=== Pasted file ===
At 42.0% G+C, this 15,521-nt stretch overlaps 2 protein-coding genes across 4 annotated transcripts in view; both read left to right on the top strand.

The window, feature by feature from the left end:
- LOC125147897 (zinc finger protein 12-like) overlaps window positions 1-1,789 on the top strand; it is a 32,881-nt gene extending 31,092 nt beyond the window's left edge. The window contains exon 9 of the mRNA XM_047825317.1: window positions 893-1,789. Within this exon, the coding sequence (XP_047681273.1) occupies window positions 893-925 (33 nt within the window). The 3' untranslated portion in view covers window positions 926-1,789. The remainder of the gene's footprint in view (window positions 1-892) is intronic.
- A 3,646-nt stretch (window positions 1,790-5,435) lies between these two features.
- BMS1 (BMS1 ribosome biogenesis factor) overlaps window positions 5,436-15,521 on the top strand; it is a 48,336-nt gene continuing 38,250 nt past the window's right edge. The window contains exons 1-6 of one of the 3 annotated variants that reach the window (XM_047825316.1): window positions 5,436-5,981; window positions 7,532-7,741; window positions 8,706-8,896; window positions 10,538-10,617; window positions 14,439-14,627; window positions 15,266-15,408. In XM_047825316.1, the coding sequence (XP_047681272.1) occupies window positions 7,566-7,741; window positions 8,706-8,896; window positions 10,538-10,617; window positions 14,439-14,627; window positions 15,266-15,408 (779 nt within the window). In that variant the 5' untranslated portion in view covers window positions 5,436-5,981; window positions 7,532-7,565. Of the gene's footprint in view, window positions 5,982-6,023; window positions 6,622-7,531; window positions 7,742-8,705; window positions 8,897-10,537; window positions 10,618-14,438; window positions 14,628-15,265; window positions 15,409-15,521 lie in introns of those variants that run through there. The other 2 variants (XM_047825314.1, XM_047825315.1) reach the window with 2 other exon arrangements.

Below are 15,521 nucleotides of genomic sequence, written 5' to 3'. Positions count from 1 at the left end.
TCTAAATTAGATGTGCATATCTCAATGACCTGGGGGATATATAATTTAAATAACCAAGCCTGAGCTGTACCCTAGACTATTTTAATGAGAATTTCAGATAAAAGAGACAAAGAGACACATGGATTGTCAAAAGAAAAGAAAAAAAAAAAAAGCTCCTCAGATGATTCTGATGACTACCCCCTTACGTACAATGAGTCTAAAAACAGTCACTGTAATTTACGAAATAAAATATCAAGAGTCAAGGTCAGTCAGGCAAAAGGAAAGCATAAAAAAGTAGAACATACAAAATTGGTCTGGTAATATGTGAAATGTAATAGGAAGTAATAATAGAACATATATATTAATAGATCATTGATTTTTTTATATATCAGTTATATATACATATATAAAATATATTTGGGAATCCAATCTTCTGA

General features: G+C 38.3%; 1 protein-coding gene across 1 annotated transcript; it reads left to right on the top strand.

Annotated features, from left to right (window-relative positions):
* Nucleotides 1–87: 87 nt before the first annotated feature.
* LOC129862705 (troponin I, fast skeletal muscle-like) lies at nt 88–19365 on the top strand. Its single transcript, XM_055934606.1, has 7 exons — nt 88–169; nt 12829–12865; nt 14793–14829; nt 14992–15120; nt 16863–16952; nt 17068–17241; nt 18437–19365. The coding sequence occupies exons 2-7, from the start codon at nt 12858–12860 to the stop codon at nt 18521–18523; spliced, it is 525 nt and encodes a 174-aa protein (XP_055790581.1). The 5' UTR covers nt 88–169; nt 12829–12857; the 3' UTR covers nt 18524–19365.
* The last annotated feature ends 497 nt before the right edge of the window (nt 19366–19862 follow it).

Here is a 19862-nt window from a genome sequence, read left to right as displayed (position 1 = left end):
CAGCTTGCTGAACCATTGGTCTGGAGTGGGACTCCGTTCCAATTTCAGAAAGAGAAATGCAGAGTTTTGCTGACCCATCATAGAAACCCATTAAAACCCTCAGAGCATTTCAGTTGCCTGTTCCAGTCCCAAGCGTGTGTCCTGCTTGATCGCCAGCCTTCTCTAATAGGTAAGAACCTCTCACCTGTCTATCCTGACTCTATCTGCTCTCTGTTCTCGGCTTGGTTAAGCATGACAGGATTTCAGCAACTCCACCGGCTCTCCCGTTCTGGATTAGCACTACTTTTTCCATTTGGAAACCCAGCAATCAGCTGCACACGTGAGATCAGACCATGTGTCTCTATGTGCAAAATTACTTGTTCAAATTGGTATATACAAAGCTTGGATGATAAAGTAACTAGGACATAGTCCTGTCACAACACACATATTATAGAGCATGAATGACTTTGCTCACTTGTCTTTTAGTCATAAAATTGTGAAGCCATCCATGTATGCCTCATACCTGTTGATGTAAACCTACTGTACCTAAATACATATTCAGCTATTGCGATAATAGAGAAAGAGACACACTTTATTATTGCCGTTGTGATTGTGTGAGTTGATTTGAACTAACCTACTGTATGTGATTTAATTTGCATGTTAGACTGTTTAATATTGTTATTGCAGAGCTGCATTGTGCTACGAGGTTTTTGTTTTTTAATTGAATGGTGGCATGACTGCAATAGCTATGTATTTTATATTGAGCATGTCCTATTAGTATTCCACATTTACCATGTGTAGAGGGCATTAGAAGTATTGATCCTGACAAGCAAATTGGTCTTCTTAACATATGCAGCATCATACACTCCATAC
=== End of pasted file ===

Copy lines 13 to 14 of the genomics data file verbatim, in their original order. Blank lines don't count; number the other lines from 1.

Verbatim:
Here is a 19862-nt window from a genome sequence, read left to right as displayed (position 1 = left end):
CAGCTTGCTGAACCATTGGTCTGGAGTGGGACTCCGTTCCAATTTCAGAAAGAGAAATGCAGAGTTTTGCTGACCCATCATAGAAACCCATTAAAACCCTCAGAGCATTTCAGTTGCCTGTTCCAGTCCCAAGCGTGTGTCCTGCTTGATCGCCAGCCTTCTCTAATAGGTAAGAACCTCTCACCTGTCTATCCTGACTCTATCTGCTCTCTGTTCTCGGCTTGGTTAAGCATGACAGGATTTCAGCAACTCCACCGGCTCTCCCGTTCTGGATTAGCACTACTTTTTCCATTTGGAAACCCAGCAATCAGCTGCACACGTGAGATCAGACCATGTGTCTCTATGTGCAAAATTACTTGTTCAAATTGGTATATACAAAGCTTGGATGATAAAGTAACTAGGACATAGTCCTGTCACAACACACATATTATAGAGCATGAATGACTTTGCTCACTTGTCTTTTAGTCATAAAATTGTGAAGCCATCCATGTATGCCTCATACCTGTTGATGTAAACCTACTGTACCTAAATACATATTCAGCTATTGCGATAATAGAGAAAGAGACACACTTTATTATTGCCGTTGTGATTGTGTGAGTTGATTTGAACTAACCTACTGTATGTGATTTAATTTGCATGTTAGACTGTTTAATATTGTTATTGCAGAGCTGCATTGTGCTACGAGGTTTTTGTTTTTTAATTGAATGGTGGCATGACTGCAATAGCTATGTATTTTATATTGAGCATGTCCTATTAGTATTCCACATTTACCATGTGTAGAGGGCATTAGAAGTATTGATCCTGACAAGCAAATTGGTCTTCTTAACATATGCAGCATCATACACTCCATAC